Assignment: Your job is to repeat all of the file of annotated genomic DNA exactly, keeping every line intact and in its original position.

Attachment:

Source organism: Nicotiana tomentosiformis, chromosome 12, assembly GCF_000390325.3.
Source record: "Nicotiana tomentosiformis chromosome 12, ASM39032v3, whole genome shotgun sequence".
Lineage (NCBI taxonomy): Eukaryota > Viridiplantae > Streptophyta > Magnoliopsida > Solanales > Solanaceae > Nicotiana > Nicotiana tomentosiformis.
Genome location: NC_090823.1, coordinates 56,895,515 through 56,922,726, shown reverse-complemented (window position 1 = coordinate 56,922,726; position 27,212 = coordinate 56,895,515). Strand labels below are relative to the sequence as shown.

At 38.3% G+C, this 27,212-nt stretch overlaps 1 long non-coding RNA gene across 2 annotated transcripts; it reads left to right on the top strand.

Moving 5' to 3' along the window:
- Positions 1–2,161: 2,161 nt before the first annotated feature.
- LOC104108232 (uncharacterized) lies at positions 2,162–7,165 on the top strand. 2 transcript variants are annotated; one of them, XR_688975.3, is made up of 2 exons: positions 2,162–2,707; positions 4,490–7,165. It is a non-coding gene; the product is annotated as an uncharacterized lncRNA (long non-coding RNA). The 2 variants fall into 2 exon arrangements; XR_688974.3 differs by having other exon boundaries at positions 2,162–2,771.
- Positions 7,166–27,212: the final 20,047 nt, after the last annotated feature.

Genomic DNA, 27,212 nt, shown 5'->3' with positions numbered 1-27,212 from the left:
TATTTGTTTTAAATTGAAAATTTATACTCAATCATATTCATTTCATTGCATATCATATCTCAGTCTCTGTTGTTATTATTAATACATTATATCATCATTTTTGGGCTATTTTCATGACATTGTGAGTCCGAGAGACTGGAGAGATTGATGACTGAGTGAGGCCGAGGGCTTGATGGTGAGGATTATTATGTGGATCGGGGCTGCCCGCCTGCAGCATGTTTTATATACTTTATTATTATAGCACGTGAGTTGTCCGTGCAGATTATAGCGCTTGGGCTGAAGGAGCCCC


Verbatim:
Source organism: Nicotiana tomentosiformis, chromosome 12, assembly GCF_000390325.3.
Source record: "Nicotiana tomentosiformis chromosome 12, ASM39032v3, whole genome shotgun sequence".
Lineage (NCBI taxonomy): Eukaryota > Viridiplantae > Streptophyta > Magnoliopsida > Solanales > Solanaceae > Nicotiana > Nicotiana tomentosiformis.
Genome location: NC_090823.1, coordinates 56,895,515 through 56,922,726, shown reverse-complemented (window position 1 = coordinate 56,922,726; position 27,212 = coordinate 56,895,515). Strand labels below are relative to the sequence as shown.

At 38.3% G+C, this 27,212-nt stretch overlaps 1 long non-coding RNA gene across 2 annotated transcripts; it reads left to right on the top strand.

Moving 5' to 3' along the window:
- Positions 1–2,161: 2,161 nt before the first annotated feature.
- LOC104108232 (uncharacterized) lies at positions 2,162–7,165 on the top strand. 2 transcript variants are annotated; one of them, XR_688975.3, is made up of 2 exons: positions 2,162–2,707; positions 4,490–7,165. It is a non-coding gene; the product is annotated as an uncharacterized lncRNA (long non-coding RNA). The 2 variants fall into 2 exon arrangements; XR_688974.3 differs by having other exon boundaries at positions 2,162–2,771.
- Positions 7,166–27,212: the final 20,047 nt, after the last annotated feature.

Genomic DNA, 27,212 nt, shown 5'->3' with positions numbered 1-27,212 from the left:
TATTTGTTTTAAATTGAAAATTTATACTCAATCATATTCATTTCATTGCATATCATATCTCAGTCTCTGTTGTTATTATTAATACATTATATCATCATTTTTGGGCTATTTTCATGACATTGTGAGTCCGAGAGACTGGAGAGATTGATGACTGAGTGAGGCCGAGGGCTTGATGGTGAGGATTATTATGTGGATCGGGGCTGCCCGCCTGCAGCATGTTTTATATACTTTATTATTATAGCACGTGAGTTGTCCGTGCAGATTATAGCGCTTGGGCTGAAGGAGCCCC